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More MS news articles for February 2004

Endothelial cells of the blood-brain barrier: a target for glucocorticoids and estrogens?

Front Biosci. 2004 Jan 1;9:684-93
Dietrich JB.
U 575 Inserm, 5, rue B. Pascal, 67084 Strasbourg, France.

Adhesion molecules are involved in the leukocyte recruitment of leukocytes at the blood-brain barrier.

For this reason, it is important to understand how the regulation of their gene expression controls lymphocyte adhesion to endothelial cells in microvessels.

Indeed, due to their specificity and diversity, adhesion molecules involved in extravasation play an essential role in the recruitment of activated leukocytes and activation of inflammation.

Multiple sclerosis results from a chronic inflammation of the CNS which is mediated by infiltration of inflammatory cells from the immune system.

Administration of glucocorticoids is a routine method to control multiple sclerosis since naturally derived or synthetic glucocorticoids are potent immunosuppressive and anti-inflammatory agents.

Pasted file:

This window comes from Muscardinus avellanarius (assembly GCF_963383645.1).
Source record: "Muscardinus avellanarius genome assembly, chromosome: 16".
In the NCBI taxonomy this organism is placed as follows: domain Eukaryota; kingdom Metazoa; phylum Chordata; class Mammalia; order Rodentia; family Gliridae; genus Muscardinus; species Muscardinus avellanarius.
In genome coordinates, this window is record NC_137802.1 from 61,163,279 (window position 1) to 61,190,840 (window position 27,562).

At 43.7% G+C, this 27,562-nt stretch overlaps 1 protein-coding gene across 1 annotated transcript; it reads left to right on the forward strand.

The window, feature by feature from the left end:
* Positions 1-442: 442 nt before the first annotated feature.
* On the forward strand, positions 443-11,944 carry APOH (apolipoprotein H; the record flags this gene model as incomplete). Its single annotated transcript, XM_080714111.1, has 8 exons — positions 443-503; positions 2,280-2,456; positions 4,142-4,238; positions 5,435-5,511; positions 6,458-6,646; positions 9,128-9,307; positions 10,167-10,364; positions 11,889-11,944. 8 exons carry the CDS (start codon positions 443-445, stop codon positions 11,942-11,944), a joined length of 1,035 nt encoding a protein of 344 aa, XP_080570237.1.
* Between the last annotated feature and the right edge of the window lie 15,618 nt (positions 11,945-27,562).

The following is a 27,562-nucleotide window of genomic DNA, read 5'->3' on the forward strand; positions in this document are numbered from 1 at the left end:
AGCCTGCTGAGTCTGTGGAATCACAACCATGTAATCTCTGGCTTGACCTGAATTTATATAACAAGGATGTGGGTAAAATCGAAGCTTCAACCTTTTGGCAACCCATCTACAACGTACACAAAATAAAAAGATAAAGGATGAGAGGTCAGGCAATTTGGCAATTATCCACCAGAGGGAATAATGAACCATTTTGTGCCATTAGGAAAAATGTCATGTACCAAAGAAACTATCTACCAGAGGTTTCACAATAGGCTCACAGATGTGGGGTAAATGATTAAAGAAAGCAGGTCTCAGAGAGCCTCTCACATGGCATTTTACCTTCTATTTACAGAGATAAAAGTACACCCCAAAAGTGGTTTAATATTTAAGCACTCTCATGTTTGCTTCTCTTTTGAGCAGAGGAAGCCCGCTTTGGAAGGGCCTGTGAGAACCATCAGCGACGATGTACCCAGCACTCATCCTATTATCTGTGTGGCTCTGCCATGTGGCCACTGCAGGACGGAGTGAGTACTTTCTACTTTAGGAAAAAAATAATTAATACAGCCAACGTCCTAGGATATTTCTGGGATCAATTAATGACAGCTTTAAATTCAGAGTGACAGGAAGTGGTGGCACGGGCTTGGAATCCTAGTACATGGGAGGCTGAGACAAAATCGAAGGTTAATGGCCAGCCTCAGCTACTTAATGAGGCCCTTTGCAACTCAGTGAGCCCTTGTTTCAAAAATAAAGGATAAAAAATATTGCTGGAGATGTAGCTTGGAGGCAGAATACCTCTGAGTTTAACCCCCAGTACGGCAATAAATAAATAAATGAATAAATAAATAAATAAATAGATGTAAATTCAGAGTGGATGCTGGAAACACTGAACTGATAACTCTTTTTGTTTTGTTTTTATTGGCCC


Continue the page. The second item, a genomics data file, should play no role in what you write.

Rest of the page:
Glucocorticoids also have beneficial effects in stabilizing the blood-brain barrier, as steroid hormones regulate the expression of adhesion molecule genes in endothelial cells.

Other hormones such as estrogens modulate many endothelial cell biological activities, among them adhesion to leukocytes.

They regulate expression of adhesion molecules genes on endothelial cells and are useful for the treatment of experimental autoimmune encephalomyelitis, the animal model of multiple sclerosis.

The effects of glucocorticoids and estrogens on the expression of adhesion molecules on endothelial cells, including microvascular endothelial cells of the blood-brain barrier, are reviewed in this paper, as well as the involvement of these hormones in the therapy of experimental autoimmune encephalomyelitis and multiple sclerosis.